Monday, September 13, 2010

Wax off — mini heat gun

Removing the water-soluble PEG wax turns out to be better done with heat first, then using water for cleanup. While the Carbowax we've been using is indeed water soluble, it's not easily water soluble. If a specimen can't handle extended saturation with water and perhaps some scrubbing with a toothbrush, be aware that the wax doesn't melt away easily with exposure to water. I suggest thinking of the water soluble quality of the wax as lending itself to final cleaning of a thin remnant from the fossil's surface.

The bulk of the wax needs to be removed manually, and I've found heat application to be the best option that's easiest on the specimen. I melt the wax and wipe or wick it away. When I get to a layer of cheesecloth reinforcement, I melt the wax and then lift the cheesecloth away from the bone incrementally. Once nearly all the wax is removed, careful water cleaning then removes residual PEG wax. So your specimen needs to be able to hold up to some water exposure and to heat exposure of a few hundred degrees. I'd be concerned about using heat to remove the wax from partially mineralized recent fossils (not something we deal with in this lab).

I've found a good, inexpensive portable tool that provides controlled heat without live flame. The Micro-Therm Flameless Heat Gun can be found on the web for arount $20 (list price from the Solder-it website is $24.95). It comes with a butane lighter without a flint wheel that serves as a fuel reservoir. The lighter has a refill port and apparently you can use regular lighters in the tool as well.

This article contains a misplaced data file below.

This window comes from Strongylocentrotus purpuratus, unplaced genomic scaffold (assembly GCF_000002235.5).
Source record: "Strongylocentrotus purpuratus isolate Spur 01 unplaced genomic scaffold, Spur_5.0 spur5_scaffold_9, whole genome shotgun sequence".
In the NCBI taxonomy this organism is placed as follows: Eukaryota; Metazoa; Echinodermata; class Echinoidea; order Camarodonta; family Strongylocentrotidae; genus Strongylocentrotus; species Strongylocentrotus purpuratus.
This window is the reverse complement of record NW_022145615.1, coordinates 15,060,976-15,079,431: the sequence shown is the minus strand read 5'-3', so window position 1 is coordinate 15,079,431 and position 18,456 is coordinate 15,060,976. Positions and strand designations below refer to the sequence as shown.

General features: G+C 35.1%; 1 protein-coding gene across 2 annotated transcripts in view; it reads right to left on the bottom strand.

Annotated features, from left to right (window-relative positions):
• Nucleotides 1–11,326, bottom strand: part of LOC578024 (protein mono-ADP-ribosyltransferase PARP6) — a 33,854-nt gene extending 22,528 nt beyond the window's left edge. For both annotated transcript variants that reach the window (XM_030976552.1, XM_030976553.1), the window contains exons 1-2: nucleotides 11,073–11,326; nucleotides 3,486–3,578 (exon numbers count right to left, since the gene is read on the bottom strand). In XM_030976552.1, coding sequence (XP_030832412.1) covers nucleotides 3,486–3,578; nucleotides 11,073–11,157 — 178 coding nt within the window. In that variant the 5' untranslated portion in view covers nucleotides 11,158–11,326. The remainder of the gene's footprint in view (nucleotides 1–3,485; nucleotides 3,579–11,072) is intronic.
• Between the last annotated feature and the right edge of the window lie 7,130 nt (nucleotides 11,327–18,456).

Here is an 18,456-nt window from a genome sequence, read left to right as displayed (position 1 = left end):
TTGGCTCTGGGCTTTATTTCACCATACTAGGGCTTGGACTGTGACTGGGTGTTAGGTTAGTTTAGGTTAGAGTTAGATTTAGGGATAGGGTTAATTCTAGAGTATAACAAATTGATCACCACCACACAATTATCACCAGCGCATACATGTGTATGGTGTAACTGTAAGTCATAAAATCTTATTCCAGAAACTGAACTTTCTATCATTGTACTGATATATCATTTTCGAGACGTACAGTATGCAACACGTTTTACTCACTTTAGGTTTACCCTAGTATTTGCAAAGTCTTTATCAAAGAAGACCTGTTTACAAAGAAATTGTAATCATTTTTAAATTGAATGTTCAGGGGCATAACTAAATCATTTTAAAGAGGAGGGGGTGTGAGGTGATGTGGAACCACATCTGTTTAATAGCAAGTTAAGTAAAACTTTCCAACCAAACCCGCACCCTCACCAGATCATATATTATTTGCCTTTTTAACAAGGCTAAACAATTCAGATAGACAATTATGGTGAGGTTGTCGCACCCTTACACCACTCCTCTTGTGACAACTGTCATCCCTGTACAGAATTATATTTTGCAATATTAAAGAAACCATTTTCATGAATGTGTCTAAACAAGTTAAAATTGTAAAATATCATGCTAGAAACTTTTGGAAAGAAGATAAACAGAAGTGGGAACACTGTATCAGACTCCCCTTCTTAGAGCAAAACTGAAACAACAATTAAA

There's a nozzle attachment that's designed for using the tool with heat shrink tubing. I can attest that it's works well for that job. Fossil prep and electrical repair with the same tool.


  1. Just curious if this gives off any smell or possible contaminates when in use?

    I work with a material that I wish to dry the moisture out of quickly but don't want it contaminated.

    Please let me know!

  2. Hi Edwin, heating up the Carobowax/PEG doe give off volatiles. There's a slight waxy smell when you melt the wax for application and with the heat gun there's more of that smell. I wouldn't use the wax on a porous specimen or on one that you need to keep free from any comtaminant. If the specimen has any signficant porosity, I apply consolidants like vinac or thin cyanoacrylate to fossils before applying the wax. These penetrate the sample and likely reduce the penetration of liquid wax into the surface of the specimen, but of course that also means contaminating the specimen with the consolidants. In our lab, the fossils we work with are Cretaceous age or older and are highly mineralized. Contamination by the water-soluble wax isn't a big concern but it's certainly a prep process we document for future researchers.

  3. And since I overlooked that you'd be using the heat as a quick dryer, the torch doesn't give off an odor, but it does heat up by burning butane in a catalytic chamber. I'm sure there would be the usual combustion gases, but I'd also expect that some soot could be emitted. The tool doesn't leave an obvious soot, but an electric heat gun would likely be a better choice if that's practical for your use.